Societal pressures make it hard for people living in low-income areas to change their ways.
Most of the time, different parts of your nervous system work in balance. But sometimes things can get out of whack – and that's when you might end up experiencing what medics call syncope.
With advancements in technology, libraries are offering much more than something to read. A library researcher offers a sampling of some unexpected items that library patrons can check out these days.
Sitting has been maligned in recent years for its role in obesity and diabetes. Now, a recent study in older women suggests that sedentary behavior may also increase heart disease risk.
Researchers have successfully used 'epidural spinal cord stimulation' with patients to improve bowel function, restore blood pressure control and increase upper-body exercise capacity.
Pre-eclampsia can be dangerous for expectant mothers, but there are ways to monitor and minimise the risks.
Your weight during your youth could have an effect on your heart for the rest of your life.
Wearing a tie that causes slight discomfort can reduce blood flow to the brain by 7.5%, but the reduction is unlikely to cause any physical symptoms, which generally begin at a reduction of 10%.
Previously, a person would be diagnosed with high blood pressure if their systolic reading was 140mmHg. But it's recommended this threshold be lowered to 130mmHg, which will do more harm than good.
Reduced lead exposure has made us smarter and healthier. Could changes in regulatory agencies across North America endanger this?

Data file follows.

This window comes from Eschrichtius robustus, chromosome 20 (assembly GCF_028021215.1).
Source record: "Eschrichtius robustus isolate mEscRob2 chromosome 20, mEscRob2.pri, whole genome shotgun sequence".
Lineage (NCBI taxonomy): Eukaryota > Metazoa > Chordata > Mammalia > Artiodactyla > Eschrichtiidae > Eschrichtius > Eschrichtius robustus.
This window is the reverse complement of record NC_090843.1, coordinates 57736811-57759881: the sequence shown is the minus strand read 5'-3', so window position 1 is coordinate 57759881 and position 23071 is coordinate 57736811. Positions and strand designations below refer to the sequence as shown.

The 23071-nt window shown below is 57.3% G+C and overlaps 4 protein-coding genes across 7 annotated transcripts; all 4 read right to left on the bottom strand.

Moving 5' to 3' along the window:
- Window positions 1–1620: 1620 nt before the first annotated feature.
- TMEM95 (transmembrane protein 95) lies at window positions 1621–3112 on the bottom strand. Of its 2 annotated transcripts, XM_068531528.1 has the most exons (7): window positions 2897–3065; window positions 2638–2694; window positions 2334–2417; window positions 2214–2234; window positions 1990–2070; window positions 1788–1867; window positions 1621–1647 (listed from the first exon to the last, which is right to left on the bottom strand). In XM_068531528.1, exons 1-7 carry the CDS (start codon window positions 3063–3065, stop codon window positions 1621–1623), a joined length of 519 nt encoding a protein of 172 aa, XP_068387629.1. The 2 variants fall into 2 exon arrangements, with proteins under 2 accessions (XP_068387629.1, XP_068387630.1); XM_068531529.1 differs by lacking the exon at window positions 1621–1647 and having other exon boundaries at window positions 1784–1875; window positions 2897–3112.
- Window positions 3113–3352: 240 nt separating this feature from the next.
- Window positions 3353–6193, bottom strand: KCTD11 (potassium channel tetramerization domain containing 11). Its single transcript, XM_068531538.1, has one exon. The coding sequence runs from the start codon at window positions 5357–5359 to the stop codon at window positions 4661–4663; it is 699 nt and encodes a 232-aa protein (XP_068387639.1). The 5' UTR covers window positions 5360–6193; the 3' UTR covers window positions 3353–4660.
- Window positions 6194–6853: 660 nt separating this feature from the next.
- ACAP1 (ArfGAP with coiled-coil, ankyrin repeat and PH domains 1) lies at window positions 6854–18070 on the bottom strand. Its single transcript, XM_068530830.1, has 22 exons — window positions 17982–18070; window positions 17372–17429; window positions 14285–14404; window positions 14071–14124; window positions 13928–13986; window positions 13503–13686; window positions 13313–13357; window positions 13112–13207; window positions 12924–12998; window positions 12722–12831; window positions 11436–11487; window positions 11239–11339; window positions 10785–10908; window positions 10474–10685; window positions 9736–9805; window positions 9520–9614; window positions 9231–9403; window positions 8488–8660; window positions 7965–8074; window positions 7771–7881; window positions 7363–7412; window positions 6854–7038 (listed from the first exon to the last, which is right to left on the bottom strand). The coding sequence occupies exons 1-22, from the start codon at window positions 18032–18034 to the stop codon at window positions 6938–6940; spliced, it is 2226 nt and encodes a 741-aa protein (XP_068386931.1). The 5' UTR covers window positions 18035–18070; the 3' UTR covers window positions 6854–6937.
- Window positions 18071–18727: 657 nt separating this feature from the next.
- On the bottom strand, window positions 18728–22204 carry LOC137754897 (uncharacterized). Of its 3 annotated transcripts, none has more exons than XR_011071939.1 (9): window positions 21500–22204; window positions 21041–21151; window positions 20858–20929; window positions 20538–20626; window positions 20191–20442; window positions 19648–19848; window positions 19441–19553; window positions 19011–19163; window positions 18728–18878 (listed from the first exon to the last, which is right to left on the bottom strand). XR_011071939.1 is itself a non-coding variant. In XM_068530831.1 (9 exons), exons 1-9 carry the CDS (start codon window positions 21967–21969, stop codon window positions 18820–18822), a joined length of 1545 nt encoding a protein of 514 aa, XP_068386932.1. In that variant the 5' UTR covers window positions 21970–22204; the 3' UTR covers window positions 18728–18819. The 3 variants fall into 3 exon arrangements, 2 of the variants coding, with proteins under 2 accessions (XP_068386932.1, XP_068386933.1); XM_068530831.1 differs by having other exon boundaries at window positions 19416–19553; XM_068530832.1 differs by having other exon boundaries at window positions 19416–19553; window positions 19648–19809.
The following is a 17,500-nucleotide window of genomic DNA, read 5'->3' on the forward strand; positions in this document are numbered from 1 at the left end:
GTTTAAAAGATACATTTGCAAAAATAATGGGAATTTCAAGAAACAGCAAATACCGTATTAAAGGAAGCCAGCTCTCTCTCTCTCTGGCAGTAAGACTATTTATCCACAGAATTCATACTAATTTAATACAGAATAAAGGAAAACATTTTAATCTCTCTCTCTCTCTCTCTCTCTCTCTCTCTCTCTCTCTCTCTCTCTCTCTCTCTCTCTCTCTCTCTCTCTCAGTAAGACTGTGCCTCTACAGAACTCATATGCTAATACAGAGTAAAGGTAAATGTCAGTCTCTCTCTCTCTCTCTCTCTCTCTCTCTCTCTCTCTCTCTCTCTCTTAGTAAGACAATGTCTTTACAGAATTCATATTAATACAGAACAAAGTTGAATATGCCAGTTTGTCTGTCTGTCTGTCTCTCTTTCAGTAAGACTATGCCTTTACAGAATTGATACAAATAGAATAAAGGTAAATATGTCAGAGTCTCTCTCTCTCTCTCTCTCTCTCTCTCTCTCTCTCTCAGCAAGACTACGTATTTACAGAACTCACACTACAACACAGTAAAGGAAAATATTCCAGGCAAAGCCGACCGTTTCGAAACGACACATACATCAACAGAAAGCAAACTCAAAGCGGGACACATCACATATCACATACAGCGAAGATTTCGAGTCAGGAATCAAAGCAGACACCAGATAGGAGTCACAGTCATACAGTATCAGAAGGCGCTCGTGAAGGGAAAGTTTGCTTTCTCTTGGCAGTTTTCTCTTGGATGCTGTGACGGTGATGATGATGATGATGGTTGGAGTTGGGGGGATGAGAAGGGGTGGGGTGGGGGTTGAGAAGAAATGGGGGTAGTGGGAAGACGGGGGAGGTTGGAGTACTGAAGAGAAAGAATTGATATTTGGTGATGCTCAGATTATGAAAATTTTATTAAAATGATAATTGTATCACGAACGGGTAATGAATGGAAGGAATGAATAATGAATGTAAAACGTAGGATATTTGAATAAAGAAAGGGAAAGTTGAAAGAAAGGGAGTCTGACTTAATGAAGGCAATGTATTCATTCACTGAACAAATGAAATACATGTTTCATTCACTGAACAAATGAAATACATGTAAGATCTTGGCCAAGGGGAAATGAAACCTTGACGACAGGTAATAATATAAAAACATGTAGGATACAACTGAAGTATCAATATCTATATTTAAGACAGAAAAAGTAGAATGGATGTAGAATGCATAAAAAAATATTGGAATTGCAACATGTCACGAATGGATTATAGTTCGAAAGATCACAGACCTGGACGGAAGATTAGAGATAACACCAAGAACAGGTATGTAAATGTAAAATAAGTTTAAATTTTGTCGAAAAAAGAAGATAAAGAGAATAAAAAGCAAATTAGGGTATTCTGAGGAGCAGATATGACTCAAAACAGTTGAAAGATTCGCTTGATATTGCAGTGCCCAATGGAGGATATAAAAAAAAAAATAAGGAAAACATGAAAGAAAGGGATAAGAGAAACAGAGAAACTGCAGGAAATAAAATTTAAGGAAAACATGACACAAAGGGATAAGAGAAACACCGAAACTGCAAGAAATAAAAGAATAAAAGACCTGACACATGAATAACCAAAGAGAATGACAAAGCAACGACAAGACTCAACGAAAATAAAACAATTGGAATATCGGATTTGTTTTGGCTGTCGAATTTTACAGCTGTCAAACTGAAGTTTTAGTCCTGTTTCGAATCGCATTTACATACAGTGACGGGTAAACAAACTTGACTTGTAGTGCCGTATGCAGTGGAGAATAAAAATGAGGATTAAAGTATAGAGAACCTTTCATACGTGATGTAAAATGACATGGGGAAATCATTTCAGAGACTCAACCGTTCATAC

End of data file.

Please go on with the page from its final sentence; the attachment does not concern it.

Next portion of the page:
Most men, women and children in Canada exceed the tolerable upper limits of salt for their bodies. Consumers need to understand how much salt is too much -- to avoid hypertension and heart disease.
Four in five of us have a "biological" age older than our real age, which means we have at least one risk factor that is higher than the number set as “normal”.
Commonly recommended sleeping tablets aren't appropriate for plane travel. Here's why.
They provide more than warmth.
Is a glass or two of red wine good for your heart? What about your cholesterol and blood pressure? Our experts explain the controversies.
The number of Australians with chronic kidney disease is set to rise, but there's no cure for most people. Here's what you need to know about this silent killer.
A blood pressure test can say a lot about your health, but new research says not all readings are correct.
A hot bath burns calories, helps control blood sugar and keeps your blood vessels healthy. What's not to like?
High blood pressure is associated with an increased risk of developing dementia, but now researchers have found that it may be protective in the very old.
High blood pressure can be treated or prevented. Eating oats, fruit and vegetables – and beetroot, in particular – helps. So does avoiding salt, liquorice, caffeine and alcohol.